Skip to main content
Thanks Ben

I would like to thank Ben Verwaayen, the Chief Executive of BT for an excellent and thought-provoking speech at the Conservative Technology Forum event that his company sponsored at St Steven's Club in London last night. I did actually record the whole thing and I need to find a moment to transcribe it into an article. You can vaguely see Ben having a conversation with Shadow Technology Minister, Michael Fabricant (MP) and Malcolm Harbour (MEP) in the digital camera photo below. Posted by Hello

Ben Verwaayen, Michael Fabricant (MP) & Malcolm Harbour (MEP)

I've now been given the "Policy" role as Vice Chairman of The Conservative Technology Forum, which is, to say the least, an interesting challenge. So far, I'm buried, writing a report on intellectual property (IP) copyright legislation and I'm hoping to be able to write three or four more detailed reports of this type in the next twelve months. Certainly Ben Verwaayan gave me some ideas.

My long association with Computer Weekly, will, I'm told, come to an end in December. I've lost count of the thousand of words I've written in "Thought for the Day" but CW, has had enough thoughts for now, so you'll have to find me here or maybe somewhere else that has an enthusiasm for satirical writing on new Technology. Good IT magazines are hard to find these days. In this aggregated world of ours, many if not most can't afford to employ experienced journalists and columnists anymore, which is why a number of the really good ones are eking out a living with "day jobs" as well.

I need to get my hair cut, I'm starting to resemble Boris Johnson. In fact, I mistook Boris's father Stanley for him last week in some rather dim light, which says a great deal about my eyesight.

That said, I've spend the morning revalidating my instrument (IMC) rating, stumbling around the skies somewhere between Dover and Lydd in the first really cold morning of the winter. The first time I've experienced real carburettor icing at a high cruise setting in an aircraft. As for my flying, I think Clive, my examiner is right. "No more right to an IMC rating than a weasel but keep practicing", so thanks for signing me up, as I don't really deserve it.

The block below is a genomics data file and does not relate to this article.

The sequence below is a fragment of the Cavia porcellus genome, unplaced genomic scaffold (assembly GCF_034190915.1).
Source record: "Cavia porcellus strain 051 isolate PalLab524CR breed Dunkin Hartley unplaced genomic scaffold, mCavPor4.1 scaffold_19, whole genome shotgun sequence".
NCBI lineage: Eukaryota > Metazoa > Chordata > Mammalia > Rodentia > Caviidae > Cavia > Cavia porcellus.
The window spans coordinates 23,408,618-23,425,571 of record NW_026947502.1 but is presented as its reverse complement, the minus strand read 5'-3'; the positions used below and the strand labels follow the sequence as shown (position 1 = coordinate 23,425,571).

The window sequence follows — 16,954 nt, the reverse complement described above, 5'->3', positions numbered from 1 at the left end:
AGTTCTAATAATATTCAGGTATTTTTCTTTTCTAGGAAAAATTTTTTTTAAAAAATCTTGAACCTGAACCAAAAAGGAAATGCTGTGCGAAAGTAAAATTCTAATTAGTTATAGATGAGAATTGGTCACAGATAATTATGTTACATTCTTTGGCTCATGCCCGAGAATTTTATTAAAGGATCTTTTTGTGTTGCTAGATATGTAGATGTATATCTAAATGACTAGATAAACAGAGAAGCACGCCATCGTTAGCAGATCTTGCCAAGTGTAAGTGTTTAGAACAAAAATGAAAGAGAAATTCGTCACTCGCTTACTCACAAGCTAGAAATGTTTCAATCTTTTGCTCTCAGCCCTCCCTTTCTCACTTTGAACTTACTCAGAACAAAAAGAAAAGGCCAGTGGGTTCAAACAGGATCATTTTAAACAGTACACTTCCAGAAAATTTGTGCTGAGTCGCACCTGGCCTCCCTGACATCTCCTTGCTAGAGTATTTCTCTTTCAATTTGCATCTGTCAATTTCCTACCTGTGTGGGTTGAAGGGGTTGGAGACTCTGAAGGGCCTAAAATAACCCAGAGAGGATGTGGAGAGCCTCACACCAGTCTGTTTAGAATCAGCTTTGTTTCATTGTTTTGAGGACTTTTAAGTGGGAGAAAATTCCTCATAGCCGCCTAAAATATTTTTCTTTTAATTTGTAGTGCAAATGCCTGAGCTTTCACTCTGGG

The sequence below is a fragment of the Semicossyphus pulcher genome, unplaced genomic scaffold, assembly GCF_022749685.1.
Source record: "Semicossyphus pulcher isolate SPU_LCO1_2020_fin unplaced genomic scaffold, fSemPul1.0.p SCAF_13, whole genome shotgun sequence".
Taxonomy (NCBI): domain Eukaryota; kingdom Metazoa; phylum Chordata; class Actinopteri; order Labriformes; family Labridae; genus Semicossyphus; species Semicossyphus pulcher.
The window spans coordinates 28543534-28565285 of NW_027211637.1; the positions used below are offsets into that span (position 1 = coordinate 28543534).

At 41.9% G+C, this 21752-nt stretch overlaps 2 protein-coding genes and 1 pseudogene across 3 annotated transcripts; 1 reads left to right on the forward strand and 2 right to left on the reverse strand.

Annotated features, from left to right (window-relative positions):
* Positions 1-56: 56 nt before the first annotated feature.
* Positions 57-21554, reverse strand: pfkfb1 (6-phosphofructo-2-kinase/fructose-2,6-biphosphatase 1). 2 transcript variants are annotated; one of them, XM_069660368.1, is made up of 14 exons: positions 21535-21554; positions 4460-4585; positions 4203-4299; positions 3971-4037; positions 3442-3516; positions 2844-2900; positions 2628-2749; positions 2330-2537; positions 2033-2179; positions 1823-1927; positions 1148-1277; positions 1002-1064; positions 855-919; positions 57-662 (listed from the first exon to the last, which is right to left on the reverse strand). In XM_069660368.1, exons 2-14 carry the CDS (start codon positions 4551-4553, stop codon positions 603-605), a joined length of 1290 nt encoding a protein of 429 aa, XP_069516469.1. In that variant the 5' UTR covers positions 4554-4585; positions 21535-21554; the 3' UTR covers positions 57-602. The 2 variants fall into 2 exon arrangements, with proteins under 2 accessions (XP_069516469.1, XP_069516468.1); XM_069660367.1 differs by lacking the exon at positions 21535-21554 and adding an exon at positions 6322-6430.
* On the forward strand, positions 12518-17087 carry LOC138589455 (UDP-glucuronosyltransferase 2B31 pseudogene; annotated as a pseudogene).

Popular posts from this blog

Mainframe to Mobile

Not one of us has a clue what the world will look like in five years’ time, yet we are all preparing for that future – As  computing power has become embedded in everything from our cars and our telephones to our financial markets, technological complexity has eclipsed our ability to comprehend it’s bigger picture impact on the shape of tomorrow.

Our intuition has been formed by a set of experiences and ideas about how things worked during a time when changes were incremental and somewhat predictable. In March 1953. there were only 53 kilobytes of high-speed RAM on the entire planet.

Today, more than 80 per cent of the value of FTSE 500* firms is ‘now dark matter’: the intangible secret recipe of success; the physical stuff companies own and their wages bill accounts for less than 20 per cent: a reversal of the pattern that once prevailed in the 1970s. Very soon, Everything at scale in this world will be managed by algorithms and data and there’s a need for effective platforms for ma…
A Christmas Tale

It’s pitch blackness in places along the sea wall this evening and I'm momentarily startled by a small dog with orange flashing yuletide antlers along the way. I’m the only person crazy enough to be running and I know the route well enough to negotiate it in the dark, part of my Christmas exercise regime and a good way of relieving stress.

Why stress you might ask. After all, it is Christmas Day.

True but I’ve just spent over two hours assembling the giant Playmobil ‘Pony Farm’ set when most other fathers should be asleep in front of the television.

I was warned that the Playmobil ‘Pirate Ship’ had driven some fathers to drink or suicide and now I understand why. If your eyesight isn’t perfect or if you’ve had a few drinks with your Christmas lunch then it’s a challenge best left until Boxing day but not an option if you happen to have a nine year old daughter who wants it ready to take horses by tea time.

Perhaps I should stick to technology but then, the instruc…

An Ockham of Gatwick

The 13th century theologian and philosopher, William of Ockham, who once lived in his small Surrey village, not so very far from what is today, the wide concrete expanse of Gatwick airport is a frequently referenced source of intellectual reason. His contribution to modern culture was Ockham’s Razor, which cautions us when problem solving, that “The explanation requiring the fewest assumptions is most likely to be correct;” sound advice which constantly proves to be true.

A week further-on since Britain’s second busiest airport was bought to a complete standstill by two or perhaps two hundred different drone sightings, it is perhaps time to revisit William of Ockham’s maxim, rather than be led astray by an increasingly bizarre narrative, one which has led Surrey police up several blind alleys with little or nothing in the way of measurable results.

 Exploring the possibilities with a little help in reasoning from our medieval friar, we appear to have a choice of two different account…